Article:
So, when people ask me why I turn down debate invitations these days, that is why. As usual, it comes down to MPAI. I have always preferred written debates, and at this point, that is the only format that even potentially interests me anymore.

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Blogger Dave Dave July 01, 2019 12:19 PM  

Debates are a way to legitimise bad ideas with fancy rhetoric. There's no point to a debate. Those most willing to debate are those who will not change their minds. They want to show off their big boy knowledge by reciting talking points and winning imaginary debate points. If debates were supposed to challenge ideas, we'd be talking about how Stalin was justified in his executions of academia and that journalism should be banned.

Blogger Chikondi July 01, 2019 12:22 PM  


Blogger Fargoth July 01, 2019 12:24 PM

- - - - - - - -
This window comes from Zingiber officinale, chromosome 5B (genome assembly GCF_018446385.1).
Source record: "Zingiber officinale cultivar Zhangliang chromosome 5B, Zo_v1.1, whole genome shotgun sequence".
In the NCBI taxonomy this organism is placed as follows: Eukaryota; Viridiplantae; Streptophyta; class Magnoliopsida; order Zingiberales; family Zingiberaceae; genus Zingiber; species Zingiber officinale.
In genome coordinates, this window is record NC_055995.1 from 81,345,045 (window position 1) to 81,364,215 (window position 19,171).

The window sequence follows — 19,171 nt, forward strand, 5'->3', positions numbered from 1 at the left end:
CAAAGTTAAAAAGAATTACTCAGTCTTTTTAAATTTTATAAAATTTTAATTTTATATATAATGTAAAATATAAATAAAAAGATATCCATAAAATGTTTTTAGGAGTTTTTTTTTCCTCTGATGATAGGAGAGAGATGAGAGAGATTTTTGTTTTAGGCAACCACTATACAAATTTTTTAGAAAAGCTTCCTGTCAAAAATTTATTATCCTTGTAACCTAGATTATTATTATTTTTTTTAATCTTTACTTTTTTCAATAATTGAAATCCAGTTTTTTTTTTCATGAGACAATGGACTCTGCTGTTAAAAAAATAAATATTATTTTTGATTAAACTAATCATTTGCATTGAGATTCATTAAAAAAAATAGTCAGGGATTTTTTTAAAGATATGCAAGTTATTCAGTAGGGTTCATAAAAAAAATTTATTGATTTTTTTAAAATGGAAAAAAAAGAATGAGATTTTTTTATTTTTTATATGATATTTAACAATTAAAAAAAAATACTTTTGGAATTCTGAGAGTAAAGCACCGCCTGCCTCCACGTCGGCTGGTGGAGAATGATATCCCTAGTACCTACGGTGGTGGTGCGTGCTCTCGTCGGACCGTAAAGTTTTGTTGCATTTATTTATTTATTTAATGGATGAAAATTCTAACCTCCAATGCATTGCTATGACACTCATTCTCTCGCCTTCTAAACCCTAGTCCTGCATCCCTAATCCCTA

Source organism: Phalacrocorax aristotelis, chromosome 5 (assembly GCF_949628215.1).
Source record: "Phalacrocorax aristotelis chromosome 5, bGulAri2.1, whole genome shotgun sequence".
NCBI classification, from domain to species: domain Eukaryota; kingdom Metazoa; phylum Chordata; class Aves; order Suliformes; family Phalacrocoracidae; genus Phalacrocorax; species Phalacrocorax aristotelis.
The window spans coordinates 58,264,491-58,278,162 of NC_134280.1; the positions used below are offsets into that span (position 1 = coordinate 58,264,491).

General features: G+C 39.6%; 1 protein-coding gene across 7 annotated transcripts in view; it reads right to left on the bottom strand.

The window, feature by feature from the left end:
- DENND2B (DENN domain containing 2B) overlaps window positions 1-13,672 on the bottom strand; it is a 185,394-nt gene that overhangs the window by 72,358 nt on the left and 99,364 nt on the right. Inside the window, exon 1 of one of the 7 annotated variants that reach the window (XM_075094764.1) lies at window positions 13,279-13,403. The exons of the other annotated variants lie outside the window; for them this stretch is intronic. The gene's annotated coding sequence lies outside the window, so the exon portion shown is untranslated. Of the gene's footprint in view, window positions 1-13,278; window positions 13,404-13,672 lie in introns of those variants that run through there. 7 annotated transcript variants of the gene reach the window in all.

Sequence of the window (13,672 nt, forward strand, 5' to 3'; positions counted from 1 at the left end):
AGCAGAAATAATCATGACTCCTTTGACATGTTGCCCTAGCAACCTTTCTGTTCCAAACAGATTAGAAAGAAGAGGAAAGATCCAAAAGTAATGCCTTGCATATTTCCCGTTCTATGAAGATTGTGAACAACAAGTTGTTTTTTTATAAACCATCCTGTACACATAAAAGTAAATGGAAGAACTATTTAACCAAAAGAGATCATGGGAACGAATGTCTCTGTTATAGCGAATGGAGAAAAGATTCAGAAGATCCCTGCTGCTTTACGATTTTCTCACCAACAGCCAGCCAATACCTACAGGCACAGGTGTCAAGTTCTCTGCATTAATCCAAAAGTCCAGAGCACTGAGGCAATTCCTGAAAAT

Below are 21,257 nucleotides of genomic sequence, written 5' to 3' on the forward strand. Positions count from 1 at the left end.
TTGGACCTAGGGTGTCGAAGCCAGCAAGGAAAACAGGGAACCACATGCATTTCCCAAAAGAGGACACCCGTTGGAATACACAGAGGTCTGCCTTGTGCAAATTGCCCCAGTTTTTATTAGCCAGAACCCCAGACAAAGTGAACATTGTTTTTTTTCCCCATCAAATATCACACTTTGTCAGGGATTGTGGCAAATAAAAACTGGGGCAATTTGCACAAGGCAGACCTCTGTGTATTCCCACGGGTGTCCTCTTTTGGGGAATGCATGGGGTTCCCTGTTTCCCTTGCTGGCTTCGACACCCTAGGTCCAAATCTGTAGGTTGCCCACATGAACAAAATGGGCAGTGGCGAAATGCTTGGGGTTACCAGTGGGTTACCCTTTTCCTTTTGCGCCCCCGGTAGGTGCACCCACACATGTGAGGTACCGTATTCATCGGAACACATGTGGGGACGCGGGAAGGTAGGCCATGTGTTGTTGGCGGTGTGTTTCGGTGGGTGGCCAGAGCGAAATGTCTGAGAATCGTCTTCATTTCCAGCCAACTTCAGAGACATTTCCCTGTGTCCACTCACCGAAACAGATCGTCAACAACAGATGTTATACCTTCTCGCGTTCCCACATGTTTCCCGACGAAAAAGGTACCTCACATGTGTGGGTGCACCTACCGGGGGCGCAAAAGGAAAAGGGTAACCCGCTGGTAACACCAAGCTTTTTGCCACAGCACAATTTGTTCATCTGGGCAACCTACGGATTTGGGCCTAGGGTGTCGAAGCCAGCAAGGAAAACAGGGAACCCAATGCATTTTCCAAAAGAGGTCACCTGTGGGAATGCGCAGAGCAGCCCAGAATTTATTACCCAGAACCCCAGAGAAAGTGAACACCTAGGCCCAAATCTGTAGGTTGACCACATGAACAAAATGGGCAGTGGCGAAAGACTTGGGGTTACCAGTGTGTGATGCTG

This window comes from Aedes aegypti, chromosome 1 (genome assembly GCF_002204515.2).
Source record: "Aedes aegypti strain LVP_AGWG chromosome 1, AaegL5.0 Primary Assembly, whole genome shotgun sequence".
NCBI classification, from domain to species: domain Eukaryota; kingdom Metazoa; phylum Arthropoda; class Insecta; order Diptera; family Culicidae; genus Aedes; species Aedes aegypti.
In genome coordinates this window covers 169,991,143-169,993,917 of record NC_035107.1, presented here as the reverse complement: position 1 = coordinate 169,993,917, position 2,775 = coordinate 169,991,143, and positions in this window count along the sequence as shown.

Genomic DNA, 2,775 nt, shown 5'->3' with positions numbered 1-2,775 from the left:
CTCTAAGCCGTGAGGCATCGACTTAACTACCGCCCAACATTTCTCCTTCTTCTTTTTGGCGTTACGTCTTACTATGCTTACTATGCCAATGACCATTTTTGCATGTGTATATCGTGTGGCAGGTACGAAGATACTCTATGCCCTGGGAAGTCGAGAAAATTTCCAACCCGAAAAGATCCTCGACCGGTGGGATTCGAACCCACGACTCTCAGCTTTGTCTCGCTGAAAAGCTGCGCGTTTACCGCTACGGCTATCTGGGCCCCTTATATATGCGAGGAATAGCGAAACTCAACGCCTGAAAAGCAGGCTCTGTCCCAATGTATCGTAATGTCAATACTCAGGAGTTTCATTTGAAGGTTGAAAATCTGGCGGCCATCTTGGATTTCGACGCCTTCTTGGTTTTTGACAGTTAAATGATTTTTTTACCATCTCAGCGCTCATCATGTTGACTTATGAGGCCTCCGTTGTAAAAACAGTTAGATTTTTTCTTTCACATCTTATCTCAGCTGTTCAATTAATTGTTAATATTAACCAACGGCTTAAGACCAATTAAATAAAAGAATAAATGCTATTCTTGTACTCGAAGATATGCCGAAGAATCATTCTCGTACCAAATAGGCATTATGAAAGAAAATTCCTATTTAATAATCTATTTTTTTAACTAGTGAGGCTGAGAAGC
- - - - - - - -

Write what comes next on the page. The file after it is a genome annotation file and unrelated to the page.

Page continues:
Yeah, I've found debating people in my personal life to be masturbatory at best for both parties. As far as recorded debates online, they're just another way to kill boredom with the telephone.

Blogger Nation-Deprived July 01, 2019 12:40 PM  

I noticed this way back when I embraced Christianity. I started watching those debates between WLC and Sam Harris, Hitchens, etc. Nothing’s changed, there was no clear winner or loser as far as the audience was concerned.

Now it’s more clear than ever. Shapiro, Crowder, even Michael Knowles and Matt Walsh, all seem to use sly rhetoric and Power of the Gatekeeper to squirm their way through arguments.

FWIW my dream is to see Vox written-debate Ben, and Owen orally debate Crowder.